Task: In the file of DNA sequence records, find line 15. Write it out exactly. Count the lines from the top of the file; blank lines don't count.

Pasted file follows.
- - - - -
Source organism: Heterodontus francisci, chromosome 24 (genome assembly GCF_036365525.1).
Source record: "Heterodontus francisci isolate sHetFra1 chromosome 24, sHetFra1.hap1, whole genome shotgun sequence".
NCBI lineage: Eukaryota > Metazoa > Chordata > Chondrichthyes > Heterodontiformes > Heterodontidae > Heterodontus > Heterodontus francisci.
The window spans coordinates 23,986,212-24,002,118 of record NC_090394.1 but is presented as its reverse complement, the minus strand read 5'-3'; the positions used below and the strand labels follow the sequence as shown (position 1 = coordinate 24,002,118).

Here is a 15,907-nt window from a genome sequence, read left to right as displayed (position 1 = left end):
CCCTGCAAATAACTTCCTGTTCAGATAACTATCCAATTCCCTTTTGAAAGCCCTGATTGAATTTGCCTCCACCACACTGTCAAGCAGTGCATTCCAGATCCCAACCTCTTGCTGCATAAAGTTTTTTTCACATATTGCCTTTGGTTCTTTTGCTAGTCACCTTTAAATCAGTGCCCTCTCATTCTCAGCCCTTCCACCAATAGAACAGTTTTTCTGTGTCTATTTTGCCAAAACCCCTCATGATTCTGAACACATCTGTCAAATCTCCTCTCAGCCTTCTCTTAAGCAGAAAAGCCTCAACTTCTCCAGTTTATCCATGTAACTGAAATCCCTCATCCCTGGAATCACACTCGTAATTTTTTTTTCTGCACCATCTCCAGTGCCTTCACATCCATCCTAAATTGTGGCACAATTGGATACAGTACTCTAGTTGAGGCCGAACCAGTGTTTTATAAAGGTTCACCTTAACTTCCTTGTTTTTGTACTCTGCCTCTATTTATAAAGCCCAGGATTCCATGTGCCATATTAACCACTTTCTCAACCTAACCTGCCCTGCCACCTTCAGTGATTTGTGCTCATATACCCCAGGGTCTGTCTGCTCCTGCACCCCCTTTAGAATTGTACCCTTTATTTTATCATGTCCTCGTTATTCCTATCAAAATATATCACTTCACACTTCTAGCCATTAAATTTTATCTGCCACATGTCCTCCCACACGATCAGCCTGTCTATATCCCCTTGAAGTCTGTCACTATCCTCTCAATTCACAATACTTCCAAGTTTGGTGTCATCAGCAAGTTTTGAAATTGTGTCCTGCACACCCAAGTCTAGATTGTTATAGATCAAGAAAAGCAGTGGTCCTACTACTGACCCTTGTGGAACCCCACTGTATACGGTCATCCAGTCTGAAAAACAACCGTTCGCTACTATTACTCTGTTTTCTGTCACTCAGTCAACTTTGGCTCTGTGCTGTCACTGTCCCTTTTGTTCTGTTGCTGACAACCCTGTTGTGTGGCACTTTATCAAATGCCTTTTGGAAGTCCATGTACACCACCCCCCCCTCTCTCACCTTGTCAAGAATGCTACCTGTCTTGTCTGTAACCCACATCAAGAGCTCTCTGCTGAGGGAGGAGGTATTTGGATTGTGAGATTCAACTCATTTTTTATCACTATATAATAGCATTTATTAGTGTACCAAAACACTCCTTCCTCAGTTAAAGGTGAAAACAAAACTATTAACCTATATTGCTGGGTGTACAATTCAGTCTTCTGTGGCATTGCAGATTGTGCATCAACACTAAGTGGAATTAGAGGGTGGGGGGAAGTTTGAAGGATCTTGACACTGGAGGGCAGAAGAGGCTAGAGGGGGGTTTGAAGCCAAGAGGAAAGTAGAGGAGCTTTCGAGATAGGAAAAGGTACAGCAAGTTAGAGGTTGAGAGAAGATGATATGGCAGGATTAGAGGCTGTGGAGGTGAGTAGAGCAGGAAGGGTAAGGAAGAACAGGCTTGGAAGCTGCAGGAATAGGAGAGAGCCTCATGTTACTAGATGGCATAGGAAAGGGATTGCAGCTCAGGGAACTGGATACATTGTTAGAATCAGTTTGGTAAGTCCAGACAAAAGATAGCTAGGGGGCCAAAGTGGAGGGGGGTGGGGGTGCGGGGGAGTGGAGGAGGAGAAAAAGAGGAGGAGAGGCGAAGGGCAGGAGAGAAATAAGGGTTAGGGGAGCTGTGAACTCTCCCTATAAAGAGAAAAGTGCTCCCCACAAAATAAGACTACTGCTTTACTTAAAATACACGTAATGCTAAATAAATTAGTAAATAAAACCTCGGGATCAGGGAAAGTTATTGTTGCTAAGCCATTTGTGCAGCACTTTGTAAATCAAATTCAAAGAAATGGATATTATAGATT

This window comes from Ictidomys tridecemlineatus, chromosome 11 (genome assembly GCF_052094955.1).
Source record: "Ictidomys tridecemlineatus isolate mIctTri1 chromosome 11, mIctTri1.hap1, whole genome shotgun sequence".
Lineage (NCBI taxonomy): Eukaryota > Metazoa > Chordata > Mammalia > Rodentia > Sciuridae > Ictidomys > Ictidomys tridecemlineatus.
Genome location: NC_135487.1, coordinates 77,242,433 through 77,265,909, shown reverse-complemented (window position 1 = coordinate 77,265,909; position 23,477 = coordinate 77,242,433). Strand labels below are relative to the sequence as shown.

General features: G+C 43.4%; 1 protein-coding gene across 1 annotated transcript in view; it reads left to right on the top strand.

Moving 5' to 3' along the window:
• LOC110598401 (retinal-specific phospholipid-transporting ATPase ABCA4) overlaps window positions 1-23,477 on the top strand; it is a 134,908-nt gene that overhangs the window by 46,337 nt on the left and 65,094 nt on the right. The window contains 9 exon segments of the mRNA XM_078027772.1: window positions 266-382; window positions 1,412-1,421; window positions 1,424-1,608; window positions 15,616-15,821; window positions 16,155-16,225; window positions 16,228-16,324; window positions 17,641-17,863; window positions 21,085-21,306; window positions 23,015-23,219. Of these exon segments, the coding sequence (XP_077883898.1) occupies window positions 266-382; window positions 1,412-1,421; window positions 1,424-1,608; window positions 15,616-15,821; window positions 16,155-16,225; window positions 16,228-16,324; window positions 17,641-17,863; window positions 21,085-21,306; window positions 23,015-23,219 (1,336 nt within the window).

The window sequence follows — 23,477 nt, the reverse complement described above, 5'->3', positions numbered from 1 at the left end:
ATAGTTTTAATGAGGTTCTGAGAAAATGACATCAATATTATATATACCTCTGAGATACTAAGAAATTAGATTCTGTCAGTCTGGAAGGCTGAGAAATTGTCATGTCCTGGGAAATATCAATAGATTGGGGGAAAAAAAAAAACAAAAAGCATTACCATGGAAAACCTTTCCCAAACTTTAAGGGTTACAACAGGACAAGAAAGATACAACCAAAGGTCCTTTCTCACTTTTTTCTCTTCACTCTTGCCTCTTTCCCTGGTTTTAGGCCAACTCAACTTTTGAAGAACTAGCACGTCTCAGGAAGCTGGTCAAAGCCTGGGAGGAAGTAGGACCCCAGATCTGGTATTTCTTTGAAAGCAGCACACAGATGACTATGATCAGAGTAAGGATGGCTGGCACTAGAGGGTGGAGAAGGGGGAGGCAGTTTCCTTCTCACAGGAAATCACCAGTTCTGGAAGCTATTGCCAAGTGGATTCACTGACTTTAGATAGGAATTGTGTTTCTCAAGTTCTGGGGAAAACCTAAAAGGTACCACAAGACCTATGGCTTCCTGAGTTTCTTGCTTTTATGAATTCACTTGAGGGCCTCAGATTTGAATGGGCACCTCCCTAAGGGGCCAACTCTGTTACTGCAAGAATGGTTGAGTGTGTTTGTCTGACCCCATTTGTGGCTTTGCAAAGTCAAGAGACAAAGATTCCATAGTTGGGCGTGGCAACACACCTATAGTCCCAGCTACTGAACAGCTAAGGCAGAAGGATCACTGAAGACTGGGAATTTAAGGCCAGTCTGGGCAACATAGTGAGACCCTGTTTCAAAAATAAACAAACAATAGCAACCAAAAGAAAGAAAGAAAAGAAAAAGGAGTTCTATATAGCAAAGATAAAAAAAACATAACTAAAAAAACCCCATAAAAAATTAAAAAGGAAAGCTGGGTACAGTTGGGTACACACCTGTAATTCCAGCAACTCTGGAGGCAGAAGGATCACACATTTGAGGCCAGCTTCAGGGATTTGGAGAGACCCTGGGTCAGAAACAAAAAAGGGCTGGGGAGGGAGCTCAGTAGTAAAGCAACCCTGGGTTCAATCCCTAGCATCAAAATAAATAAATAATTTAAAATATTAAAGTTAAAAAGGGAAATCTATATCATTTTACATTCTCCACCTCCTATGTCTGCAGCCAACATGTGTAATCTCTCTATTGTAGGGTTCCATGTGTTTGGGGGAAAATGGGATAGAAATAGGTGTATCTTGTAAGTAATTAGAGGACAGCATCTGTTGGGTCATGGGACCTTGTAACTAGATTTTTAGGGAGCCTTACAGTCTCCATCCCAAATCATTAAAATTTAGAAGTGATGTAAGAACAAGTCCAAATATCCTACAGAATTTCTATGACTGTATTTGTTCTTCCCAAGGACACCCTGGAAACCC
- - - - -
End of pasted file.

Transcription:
ATAGTTTTAATGAGGTTCTGAGAAAATGACATCAATATTATATATACCTCTGAGATACTAAGAAATTAGATTCTGTCAGTCTGGAAGGCTGAGAAATTGTCATGTCCTGGGAAATATCAATAGATTGGGGGAAAAAAAAAAACAAAAAGCATTACCATGGAAAACCTTTCCCAAACTTTAAGGGTTACAACAGGACAAGAAAGATACAACCAAAGGTCCTTTCTCACTTTTTTCTCTTCACTCTTGCCTCTTTCCCTGGTTTTAGGCCAACTCAACTTTTGAAGAACTAGCACGTCTCAGGAAGCTGGTCAAAGCCTGGGAGGAAGTAGGACCCCAGATCTGGTATTTCTTTGAAAGCAGCACACAGATGACTATGATCAGAGTAAGGATGGCTGGCACTAGAGGGTGGAGAAGGGGGAGGCAGTTTCCTTCTCACAGGAAATCACCAGTTCTGGAAGCTATTGCCAAGTGGATTCACTGACTTTAGATAGGAATTGTGTTTCTCAAGTTCTGGGGAAAACCTAAAAGGTACCACAAGACCTATGGCTTCCTGAGTTTCTTGCTTTTATGAATTCACTTGAGGGCCTCAGATTTGAATGGGCACCTCCCTAAGGGGCCAACTCTGTTACTGCAAGAATGGTTGAGTGTGTTTGTCTGACCCCATTTGTGGCTTTGCAAAGTCAAGAGACAAAGATTCCATAGTTGGGCGTGGCAACACACCTATAGTCCCAGCTACTGAACAGCTAAGGCAGAAGGATCACTGAAGACTGGGAATTTAAGGCCAGTCTGGGCAACATAGTGAGACCCTGTTTCAAAAATAAACAAACAATAGCAACCAAAAGAAAGAAAGAAAAGAAAAAGGAGTTCTATATAGCAAAGATAAAAAAAACATAACTAAAAAAACCCCATAAAAAATTAAAAAGGAAAGCTGGGTACAGTTGGGTACACACCTGTAATTCCAGCAACTCTGGAGGCAGAAGGATCACACATTTGAGGCCAGCTTCAGGGATTTGGAGAGACCCTGGGTCAGAAACAAAAAAGGGCTGGGGAGGGAGCTCAGTAGTAAAGCAACCCTGGGTTCAATCCCTAGCATCAAAATAAATAAATAATTTAAAATATTAAAGTTAAAAAGGGAAATCTATATCATTTTACATTCTCCACCTCCTATGTCTGCAGCCAACATGTGTAATCTCTCTATTGTAGGGTTCCATGTGTTTGGGGGAAAATGGGATAGAAATAGGTGTATCTTGTAAGTAATTAGAGGACAGCATCTGTTGGGTCATGGGACCTTGTAACTAGATTTTTAGGGAGCCTTACAGTCTCCATCCCAAATCATTAAAATTTAGAAGTGATGTAAGAACAAGTCCAAATATCCTACAGAATTTCTATGACTGTATTTGTTCTTCCCAAGGACACCCTGGAAACCC